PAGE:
Hughes, envoy for U.S. image, quits
WASHINGTON – Karen P. Hughes, a presidential confidante entrusted with the arduous job of reversing America’s plummeting image abroad, announced Wednesday she will resign from the administration and return to Texas.
Hughes, 50, one of the last members of President Bush’s Texas inner circle still in government, said she will leave her post as head of the State Department’s public diplomacy programs at the end of the year.
Her departure closes out a two-year effort that gave a high profile to the administration’s efforts to improve America’s reputation overseas but did not reverse a continuing decline that was caused in large part by the U.S. invasion of Iraq and other Bush foreign policy decisions.
The resignation of Hughes, a former TV reporter whose earliest Middle East mission in 2005 was marred by missteps, leaves the foundering public diplomacy program in doubt. At the same time, the administration’s push for democracy in Arabic countries also has flagged. But Hughes cited forward progress during an appearance with Secretary of State Condoleezza Rice.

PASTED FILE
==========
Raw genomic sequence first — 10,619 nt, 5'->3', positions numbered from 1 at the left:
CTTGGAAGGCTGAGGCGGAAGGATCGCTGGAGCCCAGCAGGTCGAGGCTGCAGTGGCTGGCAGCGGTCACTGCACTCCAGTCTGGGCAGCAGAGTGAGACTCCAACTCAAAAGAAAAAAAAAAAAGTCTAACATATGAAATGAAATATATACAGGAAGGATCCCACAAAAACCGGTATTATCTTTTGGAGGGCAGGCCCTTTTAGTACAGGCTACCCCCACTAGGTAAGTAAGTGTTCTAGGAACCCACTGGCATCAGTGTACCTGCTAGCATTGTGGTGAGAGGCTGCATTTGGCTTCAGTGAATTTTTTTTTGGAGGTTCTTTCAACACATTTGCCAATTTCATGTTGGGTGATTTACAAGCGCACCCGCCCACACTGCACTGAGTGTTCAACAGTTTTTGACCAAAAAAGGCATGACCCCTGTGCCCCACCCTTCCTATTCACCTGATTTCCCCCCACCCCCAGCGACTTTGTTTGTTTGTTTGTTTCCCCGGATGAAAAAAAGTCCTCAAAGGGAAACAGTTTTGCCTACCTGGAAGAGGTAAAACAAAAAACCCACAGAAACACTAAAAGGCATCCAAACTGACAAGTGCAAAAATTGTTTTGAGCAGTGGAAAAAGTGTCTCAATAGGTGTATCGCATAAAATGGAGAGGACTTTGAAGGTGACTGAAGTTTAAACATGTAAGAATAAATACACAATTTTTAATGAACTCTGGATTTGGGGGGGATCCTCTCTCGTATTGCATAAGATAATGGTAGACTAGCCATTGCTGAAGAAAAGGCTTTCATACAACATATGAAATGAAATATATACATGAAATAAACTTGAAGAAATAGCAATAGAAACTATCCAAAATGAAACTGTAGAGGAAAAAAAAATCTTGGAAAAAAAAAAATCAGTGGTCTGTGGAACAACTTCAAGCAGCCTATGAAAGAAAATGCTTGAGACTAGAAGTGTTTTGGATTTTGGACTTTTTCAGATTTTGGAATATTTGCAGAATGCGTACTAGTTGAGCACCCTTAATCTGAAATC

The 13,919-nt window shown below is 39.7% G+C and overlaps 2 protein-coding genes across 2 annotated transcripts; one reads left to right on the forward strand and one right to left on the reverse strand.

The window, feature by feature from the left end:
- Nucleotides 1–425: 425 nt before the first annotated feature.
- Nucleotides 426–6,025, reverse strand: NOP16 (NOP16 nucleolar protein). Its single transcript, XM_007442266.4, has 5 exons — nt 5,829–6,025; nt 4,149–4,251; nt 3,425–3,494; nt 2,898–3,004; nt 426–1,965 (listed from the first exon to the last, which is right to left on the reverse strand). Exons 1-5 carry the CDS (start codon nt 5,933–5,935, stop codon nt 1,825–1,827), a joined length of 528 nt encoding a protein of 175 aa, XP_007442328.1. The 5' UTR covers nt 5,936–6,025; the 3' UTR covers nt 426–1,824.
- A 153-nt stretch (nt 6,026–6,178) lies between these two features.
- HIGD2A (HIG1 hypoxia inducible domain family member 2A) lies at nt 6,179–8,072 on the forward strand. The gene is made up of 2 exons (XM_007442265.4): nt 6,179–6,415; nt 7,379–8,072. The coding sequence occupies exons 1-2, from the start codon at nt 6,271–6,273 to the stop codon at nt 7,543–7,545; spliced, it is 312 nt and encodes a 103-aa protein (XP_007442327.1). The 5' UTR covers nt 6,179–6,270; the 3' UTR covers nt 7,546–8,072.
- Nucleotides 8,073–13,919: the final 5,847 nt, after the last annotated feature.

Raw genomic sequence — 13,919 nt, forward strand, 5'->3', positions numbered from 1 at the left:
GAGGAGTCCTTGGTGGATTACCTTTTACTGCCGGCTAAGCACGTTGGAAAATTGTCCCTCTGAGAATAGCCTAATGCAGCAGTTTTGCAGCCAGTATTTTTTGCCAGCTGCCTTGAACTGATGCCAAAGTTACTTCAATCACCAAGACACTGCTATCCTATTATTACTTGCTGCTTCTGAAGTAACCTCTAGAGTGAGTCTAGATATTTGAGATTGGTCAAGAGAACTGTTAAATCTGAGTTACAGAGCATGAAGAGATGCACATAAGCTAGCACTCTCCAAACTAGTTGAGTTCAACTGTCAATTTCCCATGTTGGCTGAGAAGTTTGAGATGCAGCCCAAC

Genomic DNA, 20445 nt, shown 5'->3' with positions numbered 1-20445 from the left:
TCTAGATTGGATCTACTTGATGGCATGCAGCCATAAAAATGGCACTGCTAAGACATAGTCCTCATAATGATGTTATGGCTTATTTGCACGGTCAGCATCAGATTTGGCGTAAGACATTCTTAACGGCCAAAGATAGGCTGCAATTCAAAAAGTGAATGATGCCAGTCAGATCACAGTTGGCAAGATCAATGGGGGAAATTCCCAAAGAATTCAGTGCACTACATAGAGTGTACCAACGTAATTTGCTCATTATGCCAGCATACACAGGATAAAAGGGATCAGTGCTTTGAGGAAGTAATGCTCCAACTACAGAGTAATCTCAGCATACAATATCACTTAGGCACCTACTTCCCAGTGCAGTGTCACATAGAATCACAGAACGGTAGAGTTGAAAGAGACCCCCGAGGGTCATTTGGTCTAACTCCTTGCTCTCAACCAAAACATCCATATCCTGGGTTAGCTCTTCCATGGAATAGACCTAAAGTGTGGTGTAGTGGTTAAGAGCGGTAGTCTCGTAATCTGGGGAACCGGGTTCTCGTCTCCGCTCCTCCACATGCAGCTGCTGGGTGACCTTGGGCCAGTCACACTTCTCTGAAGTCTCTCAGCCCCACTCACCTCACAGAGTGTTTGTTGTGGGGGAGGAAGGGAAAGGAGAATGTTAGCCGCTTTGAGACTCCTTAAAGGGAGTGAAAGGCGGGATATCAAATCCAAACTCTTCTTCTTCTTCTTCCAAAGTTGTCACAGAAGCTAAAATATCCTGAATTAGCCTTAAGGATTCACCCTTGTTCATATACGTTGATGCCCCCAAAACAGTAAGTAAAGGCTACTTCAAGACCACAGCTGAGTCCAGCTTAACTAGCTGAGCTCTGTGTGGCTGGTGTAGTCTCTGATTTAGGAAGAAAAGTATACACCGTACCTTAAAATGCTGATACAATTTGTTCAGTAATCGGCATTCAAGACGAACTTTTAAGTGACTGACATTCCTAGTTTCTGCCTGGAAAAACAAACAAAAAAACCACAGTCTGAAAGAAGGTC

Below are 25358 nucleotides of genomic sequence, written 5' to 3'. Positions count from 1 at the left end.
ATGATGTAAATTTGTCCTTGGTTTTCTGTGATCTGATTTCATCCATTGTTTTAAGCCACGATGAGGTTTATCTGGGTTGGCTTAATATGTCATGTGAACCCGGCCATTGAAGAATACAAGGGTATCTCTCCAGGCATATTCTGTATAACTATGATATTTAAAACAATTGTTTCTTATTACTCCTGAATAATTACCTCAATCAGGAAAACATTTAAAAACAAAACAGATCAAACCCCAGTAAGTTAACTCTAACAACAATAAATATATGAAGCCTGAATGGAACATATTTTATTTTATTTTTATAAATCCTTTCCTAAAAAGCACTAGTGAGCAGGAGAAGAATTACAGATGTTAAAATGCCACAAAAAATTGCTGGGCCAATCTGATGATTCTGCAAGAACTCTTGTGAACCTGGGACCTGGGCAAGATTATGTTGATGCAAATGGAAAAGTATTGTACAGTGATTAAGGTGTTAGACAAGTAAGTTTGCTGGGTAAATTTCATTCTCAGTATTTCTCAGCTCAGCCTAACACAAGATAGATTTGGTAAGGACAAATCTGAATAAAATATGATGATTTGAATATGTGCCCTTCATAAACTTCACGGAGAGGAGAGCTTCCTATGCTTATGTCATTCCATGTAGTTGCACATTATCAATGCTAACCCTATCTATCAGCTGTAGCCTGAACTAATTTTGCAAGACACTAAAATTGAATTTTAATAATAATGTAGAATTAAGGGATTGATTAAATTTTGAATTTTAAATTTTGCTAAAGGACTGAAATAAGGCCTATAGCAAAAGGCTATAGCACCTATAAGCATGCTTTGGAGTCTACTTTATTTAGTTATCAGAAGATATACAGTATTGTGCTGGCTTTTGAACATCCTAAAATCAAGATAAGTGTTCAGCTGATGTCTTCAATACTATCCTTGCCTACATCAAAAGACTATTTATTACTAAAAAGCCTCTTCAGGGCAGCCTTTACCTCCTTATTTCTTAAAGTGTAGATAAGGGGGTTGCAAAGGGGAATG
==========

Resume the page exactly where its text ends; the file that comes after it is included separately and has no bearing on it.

“I feel that I have done what Secretary Rice and President Bush have asked of me by transforming public diplomacy and making it a national security issue,” she said.
Hughes, who had never been to the Middle East before taking the job, drew criticism for some of her more high-profile initiatives. Her highly publicized “listening tour” of three Middle East countries in 2005 was widely condemned in the region as clumsy and patronizing, including one appearance in which Hughes was chided by Saudi Arabian women for focusing on Saudi restrictions against women driving cars.